You’ll be thrilled to hear that the second season of Amazon’s Modern Love has retained the gorgeous title sequence from its first outing, in which stills and footage of love in many different forms are serenaded by its rousing theme song, which was composed especially for the anthology series.
It sets the tone beautifully, buttering up viewers before we arrive at the main event which, like season one, dedicates each episode to a submission from the iconic New York Times column of the same name.
In ‘Strangers on a Train’, which is a loose nod to Alfred Hitchcock’s 1951 thriller, but “without the double murders”, Michael (Game of Thrones and Criminal’s Kit Harington) and Paula (Bohemian Rhapsody and The Politician’s Lucy Boynton) are on their way to Dublin from Galway.
Michael, who works in tech, has been furloughed for two weeks and Paula’s university has closed its doors for the time being. There will be some who want the lingering spectre of Covid banished from their leisure pastimes. It has dominated virtually every other aspect of our lives, after all.
But this isn’t a story about the pandemic. Rather, it’s a device used to frame this particular relationship and as a result, we’re not wearied by its insertion into their world. Our eyes don’t suddenly start twitching as our muscle memory recalls the trauma of the past 18 months. It doesn’t feel “too soon” or even “old news”, depending on where you’re at emotionally. It gives this story its outline, and Michael and Paula fill in the colour.
She’s a medievalist, he deals with algorithms. She “likes things that can’t be explained, that just go on and on”, he “likes things that fit in neatly”. But there’s an ease to their exchange and the promise of something more than a pleasant conversation between two good-looking strangers on a train.
That’s heightened by a whimsical, bewitching score that would feel right at home in Casablanca or Gone with the Wind, and a musical interlude that could have been an abomination, but its tongue-in-cheek approach makes it a triumph. And crucially, you like them as a couple. They complement one another, which is a credit to their performances, and the casting choice.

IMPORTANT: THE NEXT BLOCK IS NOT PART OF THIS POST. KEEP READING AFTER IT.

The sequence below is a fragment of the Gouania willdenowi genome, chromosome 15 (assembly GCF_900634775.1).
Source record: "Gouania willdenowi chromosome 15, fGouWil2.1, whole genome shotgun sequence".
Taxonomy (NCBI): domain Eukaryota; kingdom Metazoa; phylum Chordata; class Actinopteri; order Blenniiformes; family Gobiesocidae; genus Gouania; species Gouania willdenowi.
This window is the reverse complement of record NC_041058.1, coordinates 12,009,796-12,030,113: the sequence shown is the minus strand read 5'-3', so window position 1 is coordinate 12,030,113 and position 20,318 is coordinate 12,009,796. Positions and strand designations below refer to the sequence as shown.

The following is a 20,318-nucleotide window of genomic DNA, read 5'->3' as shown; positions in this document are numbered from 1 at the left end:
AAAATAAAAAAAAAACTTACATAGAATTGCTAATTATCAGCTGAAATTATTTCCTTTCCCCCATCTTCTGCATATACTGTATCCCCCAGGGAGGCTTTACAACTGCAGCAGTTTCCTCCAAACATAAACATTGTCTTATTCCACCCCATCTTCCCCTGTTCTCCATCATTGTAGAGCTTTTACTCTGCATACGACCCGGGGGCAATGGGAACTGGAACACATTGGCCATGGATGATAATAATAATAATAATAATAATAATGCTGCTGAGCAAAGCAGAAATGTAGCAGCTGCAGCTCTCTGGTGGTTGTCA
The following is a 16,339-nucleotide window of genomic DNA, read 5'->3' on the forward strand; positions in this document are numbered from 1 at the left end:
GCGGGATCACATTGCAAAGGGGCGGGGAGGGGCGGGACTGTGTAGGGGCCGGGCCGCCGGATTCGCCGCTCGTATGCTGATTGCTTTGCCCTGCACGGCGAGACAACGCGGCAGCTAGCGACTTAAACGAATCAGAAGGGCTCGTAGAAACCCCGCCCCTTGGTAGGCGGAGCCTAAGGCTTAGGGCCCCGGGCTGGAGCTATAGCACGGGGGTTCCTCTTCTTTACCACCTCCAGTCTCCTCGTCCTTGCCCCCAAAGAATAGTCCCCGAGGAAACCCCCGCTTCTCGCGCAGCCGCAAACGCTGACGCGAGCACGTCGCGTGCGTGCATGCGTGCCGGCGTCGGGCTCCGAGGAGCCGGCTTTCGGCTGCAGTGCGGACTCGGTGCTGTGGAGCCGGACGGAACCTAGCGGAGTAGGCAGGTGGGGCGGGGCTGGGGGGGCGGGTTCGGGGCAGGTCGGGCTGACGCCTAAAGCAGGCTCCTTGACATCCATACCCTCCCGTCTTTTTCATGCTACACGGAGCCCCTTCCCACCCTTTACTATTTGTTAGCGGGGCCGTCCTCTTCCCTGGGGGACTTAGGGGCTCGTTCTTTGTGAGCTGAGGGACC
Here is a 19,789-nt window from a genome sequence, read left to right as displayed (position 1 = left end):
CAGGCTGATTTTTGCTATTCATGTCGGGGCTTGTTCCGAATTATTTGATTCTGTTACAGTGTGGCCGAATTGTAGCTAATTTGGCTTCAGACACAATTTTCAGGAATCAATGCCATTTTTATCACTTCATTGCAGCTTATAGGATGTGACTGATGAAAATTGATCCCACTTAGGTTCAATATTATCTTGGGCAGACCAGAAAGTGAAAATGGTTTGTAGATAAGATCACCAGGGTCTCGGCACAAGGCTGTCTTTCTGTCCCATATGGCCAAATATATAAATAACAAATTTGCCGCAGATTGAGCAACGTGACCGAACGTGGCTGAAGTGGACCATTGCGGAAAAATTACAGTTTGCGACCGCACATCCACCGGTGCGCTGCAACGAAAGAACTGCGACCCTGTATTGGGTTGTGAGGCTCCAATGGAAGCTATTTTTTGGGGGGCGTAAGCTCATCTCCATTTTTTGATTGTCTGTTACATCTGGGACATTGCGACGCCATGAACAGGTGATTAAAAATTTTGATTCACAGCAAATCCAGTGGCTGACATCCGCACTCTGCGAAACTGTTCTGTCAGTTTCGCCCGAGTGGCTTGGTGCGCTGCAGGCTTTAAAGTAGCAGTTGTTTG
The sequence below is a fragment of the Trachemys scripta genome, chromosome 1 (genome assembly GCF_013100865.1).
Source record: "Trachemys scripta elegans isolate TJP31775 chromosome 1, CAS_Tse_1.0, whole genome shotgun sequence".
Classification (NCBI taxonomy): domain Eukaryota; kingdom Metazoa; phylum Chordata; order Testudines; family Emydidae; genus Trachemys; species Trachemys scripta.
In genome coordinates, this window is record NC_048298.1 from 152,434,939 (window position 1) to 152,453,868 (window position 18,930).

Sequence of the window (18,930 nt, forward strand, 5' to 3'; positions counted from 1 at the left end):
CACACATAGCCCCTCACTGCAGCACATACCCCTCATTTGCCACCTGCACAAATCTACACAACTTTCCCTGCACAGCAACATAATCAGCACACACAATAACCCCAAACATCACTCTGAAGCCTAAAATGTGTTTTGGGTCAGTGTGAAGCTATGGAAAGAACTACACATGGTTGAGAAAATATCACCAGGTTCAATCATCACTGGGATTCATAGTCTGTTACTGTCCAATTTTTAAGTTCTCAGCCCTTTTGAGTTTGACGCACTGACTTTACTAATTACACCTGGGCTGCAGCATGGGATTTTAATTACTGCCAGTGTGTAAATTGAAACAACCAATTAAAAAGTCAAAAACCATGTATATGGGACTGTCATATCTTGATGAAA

Eventually, they reach their final destination and go their separate ways (no spoilers here, that’s in the trailer), but not before sharing an elbow bump in lieu of a kiss (social distancing, and all that).
And yet, it is a moment heavy with romance courtesy of an orchestral swell and the ingenious use of a smoke machine to once again evoke that vintage film feel. That’s just one of myriad details that makes ‘Strangers on a Train’ a really lovely piece of telly.
They agree to meet at the station, “right here”, in a fortnight. Michael declines Paula’s phone number – “I don’t want to spend the next two weeks texting and DM-ing you like a teenager. This is old school.” But his aptitude for analytical forecasting did not foresee what was about to happen.
“I’m sure things will return to normal in a few days,” he said on the train when they were first getting acquainted. Viewers at home will nod along knowingly. Who among us didn’t utter those fateful words all those months ago?
Despite their total lack of communication, Michael and Paula’s fondness for one another does not abate but grows with each day as the pair write texts and record voice notes that they will never send, because they don’t have the means to. It should make us recoil but this story is nothing if not charming. Whenever it wades into soppy territory, it does so with a cheeky wink, refusing to take itself seriously, and the tone throughout remains mildly amusing. Before you ask, there is a Game of Thrones quip in there, and there’s also a reference to Gal Gadot’s ‘Imagine’ video, which is just one of many bizarre occurrences that have peppered the this period in our lives. Alongside tragedy, there has also been absurdity and this episodes successfully reflects that.
We can’t say much more without giving the game away. The conclusion does feel somewhat abrupt and may well leave you feeling frustrated, but it is an ending that its creators can comfortably justify.
That debate aside, ‘Strangers on a Train’ is a wonderful addition to the Modern Love library, simultaneously capturing all of the series’ best elements while maintaining its distinct personality throughout.
Modern Love season 2 is available to stream.